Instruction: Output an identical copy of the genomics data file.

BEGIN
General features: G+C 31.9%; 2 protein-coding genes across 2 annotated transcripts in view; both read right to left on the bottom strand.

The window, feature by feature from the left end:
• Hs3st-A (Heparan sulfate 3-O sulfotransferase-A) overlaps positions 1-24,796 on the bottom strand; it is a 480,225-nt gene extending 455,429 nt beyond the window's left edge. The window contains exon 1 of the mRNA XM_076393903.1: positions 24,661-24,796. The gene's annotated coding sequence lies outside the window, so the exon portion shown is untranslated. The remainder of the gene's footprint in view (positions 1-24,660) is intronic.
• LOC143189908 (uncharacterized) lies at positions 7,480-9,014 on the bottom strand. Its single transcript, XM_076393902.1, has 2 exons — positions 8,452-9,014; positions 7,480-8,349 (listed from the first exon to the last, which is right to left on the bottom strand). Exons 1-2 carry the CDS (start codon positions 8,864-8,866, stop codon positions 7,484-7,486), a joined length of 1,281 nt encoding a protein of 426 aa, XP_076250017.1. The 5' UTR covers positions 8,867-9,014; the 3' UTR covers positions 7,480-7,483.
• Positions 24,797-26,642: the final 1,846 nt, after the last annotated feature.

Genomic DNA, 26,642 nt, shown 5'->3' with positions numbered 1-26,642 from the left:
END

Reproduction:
General features: G+C 31.9%; 2 protein-coding genes across 2 annotated transcripts in view; both read right to left on the bottom strand.

The window, feature by feature from the left end:
• Hs3st-A (Heparan sulfate 3-O sulfotransferase-A) overlaps positions 1-24,796 on the bottom strand; it is a 480,225-nt gene extending 455,429 nt beyond the window's left edge. The window contains exon 1 of the mRNA XM_076393903.1: positions 24,661-24,796. The gene's annotated coding sequence lies outside the window, so the exon portion shown is untranslated. The remainder of the gene's footprint in view (positions 1-24,660) is intronic.
• LOC143189908 (uncharacterized) lies at positions 7,480-9,014 on the bottom strand. Its single transcript, XM_076393902.1, has 2 exons — positions 8,452-9,014; positions 7,480-8,349 (listed from the first exon to the last, which is right to left on the bottom strand). Exons 1-2 carry the CDS (start codon positions 8,864-8,866, stop codon positions 7,484-7,486), a joined length of 1,281 nt encoding a protein of 426 aa, XP_076250017.1. The 5' UTR covers positions 8,867-9,014; the 3' UTR covers positions 7,480-7,483.
• Positions 24,797-26,642: the final 1,846 nt, after the last annotated feature.

Genomic DNA, 26,642 nt, shown 5'->3' with positions numbered 1-26,642 from the left: